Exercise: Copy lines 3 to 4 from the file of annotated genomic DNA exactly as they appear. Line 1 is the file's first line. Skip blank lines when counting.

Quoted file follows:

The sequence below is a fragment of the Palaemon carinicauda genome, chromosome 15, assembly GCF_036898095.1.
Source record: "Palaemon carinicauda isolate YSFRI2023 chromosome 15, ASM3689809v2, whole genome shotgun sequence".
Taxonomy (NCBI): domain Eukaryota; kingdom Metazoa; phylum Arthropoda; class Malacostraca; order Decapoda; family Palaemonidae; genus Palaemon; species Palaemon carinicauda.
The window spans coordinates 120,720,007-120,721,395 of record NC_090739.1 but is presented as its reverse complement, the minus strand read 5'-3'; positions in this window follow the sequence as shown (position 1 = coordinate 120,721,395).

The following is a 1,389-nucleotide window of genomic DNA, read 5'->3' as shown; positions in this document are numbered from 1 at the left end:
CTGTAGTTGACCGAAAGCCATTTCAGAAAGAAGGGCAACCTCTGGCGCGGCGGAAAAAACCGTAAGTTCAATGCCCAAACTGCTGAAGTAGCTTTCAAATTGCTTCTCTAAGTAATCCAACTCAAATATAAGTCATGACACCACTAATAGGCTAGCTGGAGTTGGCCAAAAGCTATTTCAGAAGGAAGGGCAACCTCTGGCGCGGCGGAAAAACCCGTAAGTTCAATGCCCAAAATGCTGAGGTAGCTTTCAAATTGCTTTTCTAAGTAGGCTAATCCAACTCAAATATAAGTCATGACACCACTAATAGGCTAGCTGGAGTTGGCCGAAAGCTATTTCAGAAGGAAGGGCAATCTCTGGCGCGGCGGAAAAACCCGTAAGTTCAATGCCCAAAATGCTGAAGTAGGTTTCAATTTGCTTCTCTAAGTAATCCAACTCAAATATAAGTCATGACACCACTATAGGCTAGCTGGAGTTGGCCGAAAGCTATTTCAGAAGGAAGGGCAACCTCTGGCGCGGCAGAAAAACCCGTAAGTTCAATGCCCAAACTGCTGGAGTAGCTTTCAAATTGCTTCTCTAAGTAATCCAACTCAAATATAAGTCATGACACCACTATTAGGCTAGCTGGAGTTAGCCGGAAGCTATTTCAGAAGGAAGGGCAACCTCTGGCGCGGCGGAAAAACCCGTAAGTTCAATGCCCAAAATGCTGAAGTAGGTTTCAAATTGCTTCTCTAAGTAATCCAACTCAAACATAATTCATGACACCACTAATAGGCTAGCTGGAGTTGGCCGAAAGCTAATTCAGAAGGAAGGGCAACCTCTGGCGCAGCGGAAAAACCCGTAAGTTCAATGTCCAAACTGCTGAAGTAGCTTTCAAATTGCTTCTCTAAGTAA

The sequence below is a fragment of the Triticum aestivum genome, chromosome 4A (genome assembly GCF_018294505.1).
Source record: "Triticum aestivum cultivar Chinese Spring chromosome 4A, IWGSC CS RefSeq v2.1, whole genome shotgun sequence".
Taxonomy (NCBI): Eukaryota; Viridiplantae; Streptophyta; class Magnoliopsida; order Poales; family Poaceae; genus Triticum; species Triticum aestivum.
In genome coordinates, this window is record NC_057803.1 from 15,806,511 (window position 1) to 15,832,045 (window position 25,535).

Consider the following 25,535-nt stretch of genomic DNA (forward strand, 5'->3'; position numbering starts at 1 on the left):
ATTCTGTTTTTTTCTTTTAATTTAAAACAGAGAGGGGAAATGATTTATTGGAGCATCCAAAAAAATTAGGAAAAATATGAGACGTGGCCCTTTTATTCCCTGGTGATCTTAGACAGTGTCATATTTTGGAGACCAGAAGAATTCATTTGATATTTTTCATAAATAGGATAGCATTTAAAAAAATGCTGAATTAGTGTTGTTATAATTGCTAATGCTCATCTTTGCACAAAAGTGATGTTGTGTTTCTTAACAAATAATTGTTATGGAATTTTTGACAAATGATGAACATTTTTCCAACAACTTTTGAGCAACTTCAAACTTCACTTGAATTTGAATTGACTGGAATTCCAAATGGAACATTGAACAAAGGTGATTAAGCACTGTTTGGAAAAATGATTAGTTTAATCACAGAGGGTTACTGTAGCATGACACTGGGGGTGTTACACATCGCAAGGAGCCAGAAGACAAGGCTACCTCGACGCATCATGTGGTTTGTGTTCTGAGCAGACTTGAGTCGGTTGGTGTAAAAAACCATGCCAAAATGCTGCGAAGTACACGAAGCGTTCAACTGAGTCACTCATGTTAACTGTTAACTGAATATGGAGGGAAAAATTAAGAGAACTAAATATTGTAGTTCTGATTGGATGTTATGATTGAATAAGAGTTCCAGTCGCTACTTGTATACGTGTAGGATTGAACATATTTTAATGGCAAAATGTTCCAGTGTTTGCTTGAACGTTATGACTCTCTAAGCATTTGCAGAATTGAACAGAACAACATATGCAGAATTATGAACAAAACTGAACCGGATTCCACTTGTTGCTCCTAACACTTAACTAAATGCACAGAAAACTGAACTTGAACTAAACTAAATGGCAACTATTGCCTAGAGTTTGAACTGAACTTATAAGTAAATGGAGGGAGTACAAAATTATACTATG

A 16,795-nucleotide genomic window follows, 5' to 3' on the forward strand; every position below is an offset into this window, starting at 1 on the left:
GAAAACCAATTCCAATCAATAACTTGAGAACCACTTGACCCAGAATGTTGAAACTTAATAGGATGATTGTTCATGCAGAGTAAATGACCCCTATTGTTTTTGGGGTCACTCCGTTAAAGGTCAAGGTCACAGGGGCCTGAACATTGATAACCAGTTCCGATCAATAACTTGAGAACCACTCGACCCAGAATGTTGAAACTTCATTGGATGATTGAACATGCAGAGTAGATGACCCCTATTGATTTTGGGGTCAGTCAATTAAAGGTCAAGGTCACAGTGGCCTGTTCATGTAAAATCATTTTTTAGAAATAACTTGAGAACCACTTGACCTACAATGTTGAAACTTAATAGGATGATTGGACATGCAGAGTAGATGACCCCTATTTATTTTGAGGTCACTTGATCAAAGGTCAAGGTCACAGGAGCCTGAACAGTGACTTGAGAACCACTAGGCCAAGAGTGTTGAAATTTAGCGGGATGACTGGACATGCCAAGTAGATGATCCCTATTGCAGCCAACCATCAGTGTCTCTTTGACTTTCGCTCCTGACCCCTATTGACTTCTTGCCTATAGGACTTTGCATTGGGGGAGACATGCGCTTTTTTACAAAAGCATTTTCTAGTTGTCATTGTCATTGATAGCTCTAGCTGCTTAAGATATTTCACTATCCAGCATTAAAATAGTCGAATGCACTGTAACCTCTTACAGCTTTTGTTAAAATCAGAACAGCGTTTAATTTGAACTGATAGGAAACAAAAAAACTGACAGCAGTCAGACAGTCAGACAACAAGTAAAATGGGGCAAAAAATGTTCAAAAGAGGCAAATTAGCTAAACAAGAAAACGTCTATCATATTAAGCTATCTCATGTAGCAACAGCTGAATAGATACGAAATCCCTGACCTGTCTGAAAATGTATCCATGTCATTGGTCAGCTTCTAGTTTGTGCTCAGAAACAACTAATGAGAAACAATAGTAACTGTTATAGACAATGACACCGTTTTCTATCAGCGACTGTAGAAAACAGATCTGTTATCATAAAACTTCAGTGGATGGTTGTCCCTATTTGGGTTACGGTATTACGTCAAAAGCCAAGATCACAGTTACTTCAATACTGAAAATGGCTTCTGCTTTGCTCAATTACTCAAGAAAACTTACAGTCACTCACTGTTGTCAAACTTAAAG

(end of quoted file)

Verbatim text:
Taxonomy (NCBI): domain Eukaryota; kingdom Metazoa; phylum Arthropoda; class Malacostraca; order Decapoda; family Palaemonidae; genus Palaemon; species Palaemon carinicauda.
The window spans coordinates 120,720,007-120,721,395 of record NC_090739.1 but is presented as its reverse complement, the minus strand read 5'-3'; positions in this window follow the sequence as shown (position 1 = coordinate 120,721,395).